No modern-day college football program has publicly coveted the role of Cinderella quite like Central Florida. Just two years removed from a winless season in 2015, the Knights went undefeated a year ago and even proclaimed themselves national champions. After beating Auburn in the Peach Bowl, the Knights threw themselves a parade at Disney World and took photos in front of, yes, Cinderella’s Castle.
But a more fitting photo might have been in front of Epcot’s Imagination Pavilion. UCF’s fairytale narrative, at least for the time being, doesn’t really exist. After all, it’s not much of a story if Cinderella never gets invited to the ball and just continues scrubbing the floors.
Just like last year, 11th-ranked UCF is again undefeated and clamoring for a spot in the College Football Playoff — which, barring a late-season Armageddon, it won’t get. This doesn’t sit too well with the team holding the nation’s longest winning streak, nor with officials of the American Athletic Conference, one of the Group-of-Five conferences1 that sit just below the Power Five.2 But lost in the endless debate over whether UCF deserves to be considered one of the four best teams in the country is a more interesting question: Is UCF even the best Group-of-Five team?
Two teams from the Mountain West — Fresno State (8-2) and Utah State (9-1) — have arguably better resumes than the Knights. Utah State lost in the waning moments to Michigan State in East Lansing but has rebounded to win nine consecutive games by ostentatious scores — only Alabama and Clemson tout stronger average scoring margins. Fresno State has dropped two road games — at Minnesota and Boise State — but has overwhelmed the rest of its schedule. Fresno State is averaging 20-point victories this season, the sixth-best average scoring margin in the country.
Comprehensive metrics such as ESPN’s team efficiency and Football Power Index and Jeff Sagarin’s team ratings all favor Fresno State over UCF, and both of the ESPN metrics also favor Utah State over the Knights. The Knights trail six teams with one loss in the College Football Playoff rankings. A team with two losses is also ranked ahead of the Knights.
|TEAM||Total Efficiency||RK||FPI||RK||Sagarin||RK||Opp. Win %||RK|
While UCF has indeed blown out its competition, the Knights are effectively playing a junior-varsity schedule.3 Central Florida’s case is acutely hurt by its mere membership in the American Athletic Conference, which boasts five of the 35 worst teams nationally, according to ESPN’s FPI. In total, UCF’s opponents have combined to go 37-51 over the season — and the Knights have yet to play a team that has compiled fewer than four losses or one ranked better than 50th in FPI.4 The Knights’ nonconference schedule didn’t do the team any favors; South Carolina State, for example, is a member of the Football Championship Subdivision. As ESPN’s Heather Dinich notes, an average team ranked in the top 25 would have a 42 percent chance of going 9-0 against UCF’s schedule, according to ESPN’s strength of record metric.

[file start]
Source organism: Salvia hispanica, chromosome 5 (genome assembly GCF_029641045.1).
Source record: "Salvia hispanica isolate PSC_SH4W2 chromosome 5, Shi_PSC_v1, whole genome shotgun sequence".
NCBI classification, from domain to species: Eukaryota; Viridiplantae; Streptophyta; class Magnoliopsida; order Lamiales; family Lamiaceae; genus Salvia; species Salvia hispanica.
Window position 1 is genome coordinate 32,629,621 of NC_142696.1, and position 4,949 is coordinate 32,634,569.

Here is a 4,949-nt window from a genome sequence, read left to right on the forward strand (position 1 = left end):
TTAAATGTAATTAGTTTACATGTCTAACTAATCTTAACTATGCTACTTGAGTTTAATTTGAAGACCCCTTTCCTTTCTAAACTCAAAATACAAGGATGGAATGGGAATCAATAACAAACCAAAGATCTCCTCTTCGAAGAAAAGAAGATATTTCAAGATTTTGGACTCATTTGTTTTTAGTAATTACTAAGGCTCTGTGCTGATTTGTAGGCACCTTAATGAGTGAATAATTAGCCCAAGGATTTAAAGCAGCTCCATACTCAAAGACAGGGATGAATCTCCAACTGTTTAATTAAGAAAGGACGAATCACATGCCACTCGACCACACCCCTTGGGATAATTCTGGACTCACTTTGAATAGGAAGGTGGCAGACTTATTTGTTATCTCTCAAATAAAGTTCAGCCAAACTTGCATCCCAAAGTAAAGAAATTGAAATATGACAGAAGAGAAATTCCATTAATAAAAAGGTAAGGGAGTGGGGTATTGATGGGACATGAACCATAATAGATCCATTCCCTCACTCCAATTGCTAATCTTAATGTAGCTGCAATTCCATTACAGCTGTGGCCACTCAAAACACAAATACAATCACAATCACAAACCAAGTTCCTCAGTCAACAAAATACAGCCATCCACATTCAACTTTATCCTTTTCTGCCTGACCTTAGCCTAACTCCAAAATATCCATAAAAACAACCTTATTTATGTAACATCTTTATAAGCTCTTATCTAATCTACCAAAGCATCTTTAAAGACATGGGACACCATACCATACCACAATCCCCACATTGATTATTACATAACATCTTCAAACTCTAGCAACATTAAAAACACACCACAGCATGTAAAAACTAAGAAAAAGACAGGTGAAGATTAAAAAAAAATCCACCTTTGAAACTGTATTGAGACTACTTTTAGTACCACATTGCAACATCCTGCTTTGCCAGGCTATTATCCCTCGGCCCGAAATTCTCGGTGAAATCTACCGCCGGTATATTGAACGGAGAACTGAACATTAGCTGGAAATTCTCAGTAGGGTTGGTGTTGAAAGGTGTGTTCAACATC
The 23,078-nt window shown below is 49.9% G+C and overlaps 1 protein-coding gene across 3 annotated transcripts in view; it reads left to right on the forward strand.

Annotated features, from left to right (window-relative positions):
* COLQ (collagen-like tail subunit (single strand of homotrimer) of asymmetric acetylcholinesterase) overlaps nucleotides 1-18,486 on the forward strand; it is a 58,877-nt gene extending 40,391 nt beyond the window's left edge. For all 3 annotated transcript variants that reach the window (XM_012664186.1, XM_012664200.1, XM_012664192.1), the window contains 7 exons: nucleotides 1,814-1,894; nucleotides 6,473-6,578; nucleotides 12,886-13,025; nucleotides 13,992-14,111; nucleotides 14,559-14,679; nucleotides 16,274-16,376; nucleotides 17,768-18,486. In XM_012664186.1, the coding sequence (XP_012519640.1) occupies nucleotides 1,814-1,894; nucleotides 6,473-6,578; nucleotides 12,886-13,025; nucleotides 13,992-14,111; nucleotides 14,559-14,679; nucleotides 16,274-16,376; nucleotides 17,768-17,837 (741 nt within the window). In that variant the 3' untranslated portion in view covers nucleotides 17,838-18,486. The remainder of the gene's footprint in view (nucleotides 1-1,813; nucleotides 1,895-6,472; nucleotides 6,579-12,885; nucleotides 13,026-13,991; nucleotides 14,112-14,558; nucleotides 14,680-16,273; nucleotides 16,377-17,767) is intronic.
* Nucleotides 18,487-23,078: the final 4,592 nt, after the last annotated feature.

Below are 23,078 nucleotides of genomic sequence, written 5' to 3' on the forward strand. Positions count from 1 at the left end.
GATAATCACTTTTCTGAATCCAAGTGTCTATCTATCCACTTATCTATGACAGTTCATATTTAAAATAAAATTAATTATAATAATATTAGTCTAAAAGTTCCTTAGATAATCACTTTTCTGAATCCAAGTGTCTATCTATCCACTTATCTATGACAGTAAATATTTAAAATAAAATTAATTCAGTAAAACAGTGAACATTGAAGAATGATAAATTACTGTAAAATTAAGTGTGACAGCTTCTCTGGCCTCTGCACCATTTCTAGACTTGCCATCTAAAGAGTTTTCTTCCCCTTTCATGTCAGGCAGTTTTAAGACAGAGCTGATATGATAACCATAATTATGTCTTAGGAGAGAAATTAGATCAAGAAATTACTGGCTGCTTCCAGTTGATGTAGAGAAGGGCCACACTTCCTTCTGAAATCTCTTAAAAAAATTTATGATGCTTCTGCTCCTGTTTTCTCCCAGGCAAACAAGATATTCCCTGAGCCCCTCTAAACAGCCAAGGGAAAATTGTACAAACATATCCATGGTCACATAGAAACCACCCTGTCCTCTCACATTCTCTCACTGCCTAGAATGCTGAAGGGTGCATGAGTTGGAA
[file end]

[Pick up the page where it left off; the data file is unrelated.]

Then there’s another team that UCF can’t measure up to: the 2017 Knights. This year’s version is lagging the team from a season ago, when it had a much stronger case for playoff inclusion, in nearly every phase of the game. Some of that is certainly attributable to the departure of head coach Scott Frost and his entire coaching staff. New head coach Josh Heupel hasn’t had difficulty hitting his talking points, but the Knights have regressed in offensive, defensive and special teams efficiency.5 No facet has ebbed more than the defense.
|Defensive efficiency national ranking||32nd||54th|
|Share of rush first downs or TDs per rush||23.5%||27.2%|
|Share of plays for zero or negative yards||35.6%||34.8%|
|Share of plays for 5+ yards||39.3%||40.0%|
|Share of plays for 10+ yards||19.3%||20.2%|
|Rate of drives with a first down resulting in a score||37.8%||40.5%|
The Knights startled the country last season when their defensive front dominated an SEC offensive line in the Peach Bowl. However, this season has been chock-full of poor defensive performances. UCF transitioned to a 4-3 base scheme from a 3-4 under new defensive coordinator Randy Shannon, and the team has seen improvements in yardage allowed per play and per contest. However, the Knights have dropped from 32nd to 54th in defensive efficiency. Only 27 teams have allowed more running yards after contact than UCF, and the school ranks 96th in three-and-out rate and 83rd in third-down conversion defense. These shoddy marks are further amplified when taking into consideration the quality of opponent that UCF has faced.
Until the playoffs expand beyond four teams, there will always be frustrated fan bases at the end of the regular season. The playoff selection committee has never taken a Group-of-Five team, a streak that will almost certainly be extended this season because the argument for UCF’s inclusion doesn’t hold much water. If anything, Fresno State and Utah State have pieced together stronger seasons and candidacies for a spot in the playoff. The Knights desperately want their Cinderella slipper to fit, but the clock may have already struck midnight for them.
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